Pots and pans tell a story Let your cookware speak the language of health.

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Essential to a truly healthy and green kitchen is not only the food you cook, but the cookware used for cooking it. There are several aspects of kitchen operations that even the best of cooks often ignore. Do the utensils used safeguard your health? Do they leach harmful chemicals or heavy metals into the food? Are your pots and pans made of eco-friendly material which can be easily recycled?

The various materials used in the manufacture of kitchenware come with their share of plusses and minuses. Some are better than the others. Still others are not desirable when cooking particular types of food. Till very recently there was very little focus on the use of cookware but of late there is growing realisation that one must choose from the different kinds of cookware that are widely advertised and available in the market.

Eco-friendly material covers a large spectrum. Here we will be talking about those containers and vessels that can last long, be reused, refurbished and recycled, so that they can stay out of the landfill for the longest period. In the kitchen we have two kinds of ­containers — the ones we cook in and the ones in which we store the food. And then of course the vital accessories like ladles, spoons, straws and tea strainers.

Let’s start with cooking containers. Of course, the safest ones are those that leach the least chemicals and heavy metals. Experts recommend brands that are constructed of ceramic-coated aluminium with stainless steel handles. Let’s see what they say on how each material reacts to heat.

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Cast iron vessels are among the most durable. Though they leach iron into the food, it is considered safe by experts. One option worth keeping in your kitchen is enamel or glass-coated cast iron vessels. It has all the qualities of cast iron cookware but does not leach iron into your food. Moreover, it works well for cooking acidic food because of the coating.

Stainless steel utensils are very popular in Indian kitchens since they are affordable, durable, light and easily washable. The good news is that they are relatively safe but before buying stainless steel it is worth enquiring from the dealer about the proportion of chromium and nickel in the product. Some brands have this information embossed on the surface. As a thumb rule, cookware with 18/8 or 18/10 is regarded “food-safe” since they are unlikely to leach into the food. These proportions indicate the chromium and nickel content in the product. Thus 18/8 stainless steel indicates it has 18 per cent chromium and 8 per cent nickel in addition to traces of carbon and iron. Stainless steel, it must be noted, is durable and can be recycled.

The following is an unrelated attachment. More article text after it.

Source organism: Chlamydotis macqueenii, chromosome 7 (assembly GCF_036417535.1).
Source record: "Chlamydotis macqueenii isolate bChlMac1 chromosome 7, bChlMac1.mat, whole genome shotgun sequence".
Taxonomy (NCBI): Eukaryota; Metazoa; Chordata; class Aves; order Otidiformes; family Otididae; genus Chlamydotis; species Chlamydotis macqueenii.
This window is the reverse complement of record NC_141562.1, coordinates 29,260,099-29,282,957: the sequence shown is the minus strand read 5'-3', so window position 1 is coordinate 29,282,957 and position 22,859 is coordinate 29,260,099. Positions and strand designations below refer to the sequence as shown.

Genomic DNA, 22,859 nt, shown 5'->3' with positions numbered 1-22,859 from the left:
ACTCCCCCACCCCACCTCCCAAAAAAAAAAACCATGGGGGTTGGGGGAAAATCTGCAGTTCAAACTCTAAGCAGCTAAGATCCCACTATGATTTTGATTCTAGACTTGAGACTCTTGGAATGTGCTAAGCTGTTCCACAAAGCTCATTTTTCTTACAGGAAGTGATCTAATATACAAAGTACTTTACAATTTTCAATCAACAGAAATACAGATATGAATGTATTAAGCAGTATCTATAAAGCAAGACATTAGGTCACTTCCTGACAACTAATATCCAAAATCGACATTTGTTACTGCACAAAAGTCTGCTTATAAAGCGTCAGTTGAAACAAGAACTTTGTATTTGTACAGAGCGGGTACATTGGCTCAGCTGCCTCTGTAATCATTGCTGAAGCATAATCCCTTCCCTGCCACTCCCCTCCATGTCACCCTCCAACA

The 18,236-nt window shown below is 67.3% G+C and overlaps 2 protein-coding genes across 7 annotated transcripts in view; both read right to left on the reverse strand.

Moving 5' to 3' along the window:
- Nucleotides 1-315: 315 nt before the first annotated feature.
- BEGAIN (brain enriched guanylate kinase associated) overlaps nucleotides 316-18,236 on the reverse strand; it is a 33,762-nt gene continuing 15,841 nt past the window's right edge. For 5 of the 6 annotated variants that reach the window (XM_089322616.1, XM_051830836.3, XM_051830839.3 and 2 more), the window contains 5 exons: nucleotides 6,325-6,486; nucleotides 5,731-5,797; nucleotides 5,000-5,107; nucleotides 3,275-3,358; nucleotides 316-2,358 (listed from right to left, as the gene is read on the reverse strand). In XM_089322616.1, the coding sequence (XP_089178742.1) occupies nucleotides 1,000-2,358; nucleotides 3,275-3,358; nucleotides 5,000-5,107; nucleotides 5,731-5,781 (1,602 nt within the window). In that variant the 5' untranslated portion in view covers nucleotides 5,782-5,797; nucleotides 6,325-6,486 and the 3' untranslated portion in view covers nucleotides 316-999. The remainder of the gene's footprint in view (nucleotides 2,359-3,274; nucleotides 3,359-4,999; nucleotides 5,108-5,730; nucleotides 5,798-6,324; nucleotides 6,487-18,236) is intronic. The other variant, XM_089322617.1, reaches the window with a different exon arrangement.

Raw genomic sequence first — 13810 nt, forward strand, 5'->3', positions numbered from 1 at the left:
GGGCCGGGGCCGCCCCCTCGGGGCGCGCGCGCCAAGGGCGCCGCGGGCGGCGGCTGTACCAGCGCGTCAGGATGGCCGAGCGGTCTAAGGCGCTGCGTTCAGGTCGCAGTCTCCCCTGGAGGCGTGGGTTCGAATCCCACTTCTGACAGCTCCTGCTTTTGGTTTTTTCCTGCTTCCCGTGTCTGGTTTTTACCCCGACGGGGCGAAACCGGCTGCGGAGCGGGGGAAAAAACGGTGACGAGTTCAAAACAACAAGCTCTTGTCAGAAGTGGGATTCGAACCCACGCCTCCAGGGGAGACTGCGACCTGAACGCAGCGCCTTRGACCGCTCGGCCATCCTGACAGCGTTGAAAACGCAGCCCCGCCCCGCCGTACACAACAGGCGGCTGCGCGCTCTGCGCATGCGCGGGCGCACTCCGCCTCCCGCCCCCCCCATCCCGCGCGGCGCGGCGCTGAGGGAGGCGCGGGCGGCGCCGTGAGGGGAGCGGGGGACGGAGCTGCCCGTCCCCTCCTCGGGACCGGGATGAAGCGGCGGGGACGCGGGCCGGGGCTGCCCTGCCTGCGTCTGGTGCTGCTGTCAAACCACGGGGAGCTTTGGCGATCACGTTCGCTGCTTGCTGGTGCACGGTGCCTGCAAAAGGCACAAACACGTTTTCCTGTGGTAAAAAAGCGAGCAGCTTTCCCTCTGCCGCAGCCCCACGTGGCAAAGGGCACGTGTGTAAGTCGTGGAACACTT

Glass cookware is non-toxic and safe. It is strongly recommended, particularly as bakeware. But opinions are divided on use of glass vessels over the stove. Of course, some brands are advertised as being safe enough to be used on any heat source be it the cooking range or an oven. However, the feedback from those who work in the kitchen is that glass vessels can be used for specialised dishes only. They feel that they cannot endure sustained heat or sudden changes in temperature. On the plus side, glass is almost 100 per cent recyclable and great for storing food.

Copper vessels with stainless steel inner lining are also a good option. If the coating is either 18/8 or 18/10 stainless steel, it won’t leach into the food. And copper’s ­quick-heating properties ensures faster cooking and savings on energy consumption.

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If you use non-stick cookware, you must be careful about its polytetrafluoroethylene coating. It is best to use wooden ladles to stir non-stick surfaces. It is always wise to  avoid leaving such cookware on the heat for a long time.

There are other green rules that can be followed in the kitchen as well. For instance, it would be great if you get metal straws for family and guests instead of keeping throwaway plastic ones to pop into drinks. Washable recycled cloth kitchen napkins too are much more desirable compared to  paper napkins, which are not recyclable and must only be used while travelling.

One of the activities every morning in a typical Indian kitchen is packing food for members of the family who go to work or attend school or college. Using green options for this can reduce your footprint significantly. Mumbai dabbawallas tiffin box is extremely eco-friendly. It would be a great idea to replicate it, if possible. For school children or college going students, who have an aversion to a big lunch box, banana leaves are a great option for wrapping rotis or sandwiches. If foil is their choice of packing, insist that it is brought back and reused. Of course,  ensure you buy recycled foil and not the virgin brands for packing your child’s food.

As for children, the need to inculcate green values in them at an early age is the duty of every responsible parent. If that is done, we can ensure a green future for the next generation. Human beings are creatures of habit and only if we change our preferences as well as those of our growing children, will we be able to inhabit an eco-friendly world.

 

The writer is a senior journalist who writes on environmental issues

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